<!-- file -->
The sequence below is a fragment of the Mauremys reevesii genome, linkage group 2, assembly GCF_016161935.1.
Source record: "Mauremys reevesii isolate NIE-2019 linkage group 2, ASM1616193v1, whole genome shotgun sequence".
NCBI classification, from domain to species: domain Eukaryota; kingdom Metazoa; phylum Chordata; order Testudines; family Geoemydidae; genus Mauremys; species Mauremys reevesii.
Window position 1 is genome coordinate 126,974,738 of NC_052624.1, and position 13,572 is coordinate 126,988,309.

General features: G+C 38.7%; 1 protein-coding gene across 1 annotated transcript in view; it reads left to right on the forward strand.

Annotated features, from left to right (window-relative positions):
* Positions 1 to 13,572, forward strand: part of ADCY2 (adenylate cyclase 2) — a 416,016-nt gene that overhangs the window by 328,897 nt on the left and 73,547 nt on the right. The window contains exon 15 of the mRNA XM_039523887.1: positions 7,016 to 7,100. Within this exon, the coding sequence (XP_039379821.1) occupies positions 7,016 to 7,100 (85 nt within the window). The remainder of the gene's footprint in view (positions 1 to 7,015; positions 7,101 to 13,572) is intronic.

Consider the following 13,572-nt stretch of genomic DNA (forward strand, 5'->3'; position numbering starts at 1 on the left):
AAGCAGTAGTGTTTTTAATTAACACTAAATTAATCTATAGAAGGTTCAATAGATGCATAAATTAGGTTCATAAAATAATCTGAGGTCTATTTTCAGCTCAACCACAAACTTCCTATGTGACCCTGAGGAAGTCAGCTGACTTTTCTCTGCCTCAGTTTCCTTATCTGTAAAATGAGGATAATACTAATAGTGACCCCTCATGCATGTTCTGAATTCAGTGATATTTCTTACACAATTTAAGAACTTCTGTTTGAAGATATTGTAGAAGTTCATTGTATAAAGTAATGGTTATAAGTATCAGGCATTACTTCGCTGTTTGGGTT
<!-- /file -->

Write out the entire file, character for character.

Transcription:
The sequence below is a fragment of the Mauremys reevesii genome, linkage group 2, assembly GCF_016161935.1.
Source record: "Mauremys reevesii isolate NIE-2019 linkage group 2, ASM1616193v1, whole genome shotgun sequence".
NCBI classification, from domain to species: domain Eukaryota; kingdom Metazoa; phylum Chordata; order Testudines; family Geoemydidae; genus Mauremys; species Mauremys reevesii.
Window position 1 is genome coordinate 126,974,738 of NC_052624.1, and position 13,572 is coordinate 126,988,309.

General features: G+C 38.7%; 1 protein-coding gene across 1 annotated transcript in view; it reads left to right on the forward strand.

Annotated features, from left to right (window-relative positions):
* Positions 1 to 13,572, forward strand: part of ADCY2 (adenylate cyclase 2) — a 416,016-nt gene that overhangs the window by 328,897 nt on the left and 73,547 nt on the right. The window contains exon 15 of the mRNA XM_039523887.1: positions 7,016 to 7,100. Within this exon, the coding sequence (XP_039379821.1) occupies positions 7,016 to 7,100 (85 nt within the window). The remainder of the gene's footprint in view (positions 1 to 7,015; positions 7,101 to 13,572) is intronic.

Consider the following 13,572-nt stretch of genomic DNA (forward strand, 5'->3'; position numbering starts at 1 on the left):
AAGCAGTAGTGTTTTTAATTAACACTAAATTAATCTATAGAAGGTTCAATAGATGCATAAATTAGGTTCATAAAATAATCTGAGGTCTATTTTCAGCTCAACCACAAACTTCCTATGTGACCCTGAGGAAGTCAGCTGACTTTTCTCTGCCTCAGTTTCCTTATCTGTAAAATGAGGATAATACTAATAGTGACCCCTCATGCATGTTCTGAATTCAGTGATATTTCTTACACAATTTAAGAACTTCTGTTTGAAGATATTGTAGAAGTTCATTGTATAAAGTAATGGTTATAAGTATCAGGCATTACTTCGCTGTTTGGGTT